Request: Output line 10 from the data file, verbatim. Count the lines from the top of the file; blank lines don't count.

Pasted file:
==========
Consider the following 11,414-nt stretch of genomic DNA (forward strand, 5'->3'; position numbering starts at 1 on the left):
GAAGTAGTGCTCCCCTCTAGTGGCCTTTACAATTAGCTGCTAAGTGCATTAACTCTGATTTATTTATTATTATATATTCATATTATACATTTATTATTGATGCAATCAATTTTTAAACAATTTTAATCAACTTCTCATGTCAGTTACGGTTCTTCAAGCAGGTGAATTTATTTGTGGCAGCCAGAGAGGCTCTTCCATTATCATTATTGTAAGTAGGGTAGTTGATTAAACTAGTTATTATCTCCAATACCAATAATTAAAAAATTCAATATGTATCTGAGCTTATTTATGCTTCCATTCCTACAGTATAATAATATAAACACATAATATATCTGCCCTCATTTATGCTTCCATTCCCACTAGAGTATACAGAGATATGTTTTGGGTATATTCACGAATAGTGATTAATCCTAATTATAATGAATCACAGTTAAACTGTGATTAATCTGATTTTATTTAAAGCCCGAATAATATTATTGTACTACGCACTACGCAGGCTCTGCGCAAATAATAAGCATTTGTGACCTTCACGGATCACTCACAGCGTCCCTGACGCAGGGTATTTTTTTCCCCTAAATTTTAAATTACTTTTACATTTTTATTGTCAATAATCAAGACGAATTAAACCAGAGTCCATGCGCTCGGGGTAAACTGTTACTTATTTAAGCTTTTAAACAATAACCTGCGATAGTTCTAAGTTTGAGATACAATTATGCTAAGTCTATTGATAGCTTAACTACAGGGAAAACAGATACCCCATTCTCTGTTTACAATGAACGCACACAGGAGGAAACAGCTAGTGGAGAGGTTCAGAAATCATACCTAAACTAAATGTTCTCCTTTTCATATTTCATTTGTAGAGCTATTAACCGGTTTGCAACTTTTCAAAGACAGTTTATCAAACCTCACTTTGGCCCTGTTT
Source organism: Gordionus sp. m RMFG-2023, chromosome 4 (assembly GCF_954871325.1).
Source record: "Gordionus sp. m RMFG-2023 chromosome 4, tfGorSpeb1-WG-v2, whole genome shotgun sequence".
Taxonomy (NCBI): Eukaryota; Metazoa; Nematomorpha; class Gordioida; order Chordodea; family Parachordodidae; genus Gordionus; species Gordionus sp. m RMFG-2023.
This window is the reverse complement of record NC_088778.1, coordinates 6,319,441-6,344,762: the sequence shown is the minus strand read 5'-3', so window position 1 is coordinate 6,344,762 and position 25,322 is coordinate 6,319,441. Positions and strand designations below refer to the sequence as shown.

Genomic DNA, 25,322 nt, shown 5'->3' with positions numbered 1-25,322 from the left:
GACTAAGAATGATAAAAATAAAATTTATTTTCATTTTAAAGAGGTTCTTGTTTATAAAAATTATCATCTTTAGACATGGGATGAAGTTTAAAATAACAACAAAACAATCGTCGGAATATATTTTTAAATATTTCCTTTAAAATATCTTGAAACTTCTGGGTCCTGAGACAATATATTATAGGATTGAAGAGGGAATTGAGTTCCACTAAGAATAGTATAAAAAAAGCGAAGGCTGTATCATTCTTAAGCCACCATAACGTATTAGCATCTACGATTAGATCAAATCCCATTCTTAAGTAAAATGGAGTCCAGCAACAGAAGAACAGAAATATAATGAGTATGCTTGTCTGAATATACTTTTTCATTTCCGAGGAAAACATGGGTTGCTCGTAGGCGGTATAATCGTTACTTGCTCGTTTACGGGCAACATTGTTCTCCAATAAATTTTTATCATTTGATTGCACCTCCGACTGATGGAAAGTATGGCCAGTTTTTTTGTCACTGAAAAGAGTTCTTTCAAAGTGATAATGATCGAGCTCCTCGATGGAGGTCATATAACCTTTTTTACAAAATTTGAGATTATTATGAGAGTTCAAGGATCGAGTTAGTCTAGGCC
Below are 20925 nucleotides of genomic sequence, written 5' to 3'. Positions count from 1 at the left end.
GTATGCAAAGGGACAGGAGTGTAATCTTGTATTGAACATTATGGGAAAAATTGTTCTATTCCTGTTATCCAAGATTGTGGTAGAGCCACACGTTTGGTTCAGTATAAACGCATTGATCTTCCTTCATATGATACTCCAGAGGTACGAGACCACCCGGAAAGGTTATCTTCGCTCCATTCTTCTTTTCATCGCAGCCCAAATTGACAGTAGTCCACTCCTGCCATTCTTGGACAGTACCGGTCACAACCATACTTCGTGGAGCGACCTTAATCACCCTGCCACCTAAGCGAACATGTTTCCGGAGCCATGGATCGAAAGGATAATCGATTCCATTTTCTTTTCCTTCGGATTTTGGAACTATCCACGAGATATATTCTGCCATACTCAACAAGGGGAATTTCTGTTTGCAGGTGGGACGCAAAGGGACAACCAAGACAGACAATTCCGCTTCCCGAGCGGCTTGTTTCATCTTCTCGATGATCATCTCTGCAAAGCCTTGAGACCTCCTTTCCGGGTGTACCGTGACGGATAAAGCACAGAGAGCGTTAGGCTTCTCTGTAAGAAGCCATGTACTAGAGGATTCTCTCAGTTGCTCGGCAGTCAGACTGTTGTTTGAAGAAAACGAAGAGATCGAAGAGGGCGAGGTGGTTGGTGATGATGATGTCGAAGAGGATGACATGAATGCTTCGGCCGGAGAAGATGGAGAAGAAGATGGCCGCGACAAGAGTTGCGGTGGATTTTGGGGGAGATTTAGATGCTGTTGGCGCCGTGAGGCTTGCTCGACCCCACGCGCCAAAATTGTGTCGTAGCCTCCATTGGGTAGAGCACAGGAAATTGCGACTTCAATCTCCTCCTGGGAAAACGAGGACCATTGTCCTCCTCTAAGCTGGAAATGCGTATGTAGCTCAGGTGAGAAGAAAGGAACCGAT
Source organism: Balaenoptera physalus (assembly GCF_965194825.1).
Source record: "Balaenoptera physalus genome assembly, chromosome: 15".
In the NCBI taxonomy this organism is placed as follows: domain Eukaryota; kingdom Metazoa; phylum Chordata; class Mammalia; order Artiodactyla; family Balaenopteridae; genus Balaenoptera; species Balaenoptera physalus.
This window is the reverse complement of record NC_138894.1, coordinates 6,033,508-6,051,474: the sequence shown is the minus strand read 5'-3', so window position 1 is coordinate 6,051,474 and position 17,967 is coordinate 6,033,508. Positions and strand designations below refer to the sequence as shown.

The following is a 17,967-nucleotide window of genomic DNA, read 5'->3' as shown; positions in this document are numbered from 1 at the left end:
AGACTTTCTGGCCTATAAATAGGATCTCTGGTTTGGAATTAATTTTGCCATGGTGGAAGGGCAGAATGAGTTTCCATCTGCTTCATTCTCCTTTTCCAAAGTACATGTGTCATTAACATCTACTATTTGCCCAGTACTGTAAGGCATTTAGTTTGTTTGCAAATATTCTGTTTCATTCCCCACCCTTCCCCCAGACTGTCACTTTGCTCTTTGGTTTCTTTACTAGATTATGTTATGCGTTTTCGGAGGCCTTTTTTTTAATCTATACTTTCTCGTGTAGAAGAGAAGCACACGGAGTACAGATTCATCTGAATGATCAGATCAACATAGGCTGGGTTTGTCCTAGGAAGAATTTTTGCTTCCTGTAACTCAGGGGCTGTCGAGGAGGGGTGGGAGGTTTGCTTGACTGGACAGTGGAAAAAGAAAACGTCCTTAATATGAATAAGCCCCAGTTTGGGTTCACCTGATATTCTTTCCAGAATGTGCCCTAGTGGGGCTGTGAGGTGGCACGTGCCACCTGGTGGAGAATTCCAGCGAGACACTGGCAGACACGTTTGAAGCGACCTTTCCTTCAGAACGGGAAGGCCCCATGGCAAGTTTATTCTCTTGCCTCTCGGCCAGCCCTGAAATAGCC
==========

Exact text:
GTATGCAAAGGGACAGGAGTGTAATCTTGTATTGAACATTATGGGAAAAATTGTTCTATTCCTGTTATCCAAGATTGTGGTAGAGCCACACGTTTGGTTCAGTATAAACGCATTGATCTTCCTTCATATGATACTCCAGAGGTACGAGACCACCCGGAAAGGTTATCTTCGCTCCATTCTTCTTTTCATCGCAGCCCAAATTGACAGTAGTCCACTCCTGCCATTCTTGGACAGTACCGGTCACAACCATACTTCGTGGAGCGACCTTAATCACCCTGCCACCTAAGCGAACATGTTTCCGGAGCCATGGATCGAAAGGATAATCGATTCCATTTTCTTTTCCTTCGGATTTTGGAACTATCCACGAGATATATTCTGCCATACTCAACAAGGGGAATTTCTGTTTGCAGGTGGGACGCAAAGGGACAACCAAGACAGACAATTCCGCTTCCCGAGCGGCTTGTTTCATCTTCTCGATGATCATCTCTGCAAAGCCTTGAGACCTCCTTTCCGGGTGTACCGTGACGGATAAAGCACAGAGAGCGTTAGGCTTCTCTGTAAGAAGCCATGTACTAGAGGATTCTCTCAGTTGCTCGGCAGTCAGACTGTTGTTTGAAGAAAACGAAGAGATCGAAGAGGGCGAGGTGGTTGGTGATGATGATGTCGAAGAGGATGACATGAATGCTTCGGCCGGAGAAGATGGAGAAGAAGATGGCCGCGACAAGAGTTGCGGTGGATTTTGGGGGAGATTTAGATGCTGTTGGCGCCGTGAGGCTTGCTCGACCCCACGCGCCAAAATTGTGTCGTAGCCTCCATTGGGTAGAGCACAGGAAATTGCGACTTCAATCTCCTCCTGGGAAAACGAGGACCATTGTCCTCCTCTAAGCTGGAAATGCGTATGTAGCTCAGGTGAGAAGAAAGGAACCGAT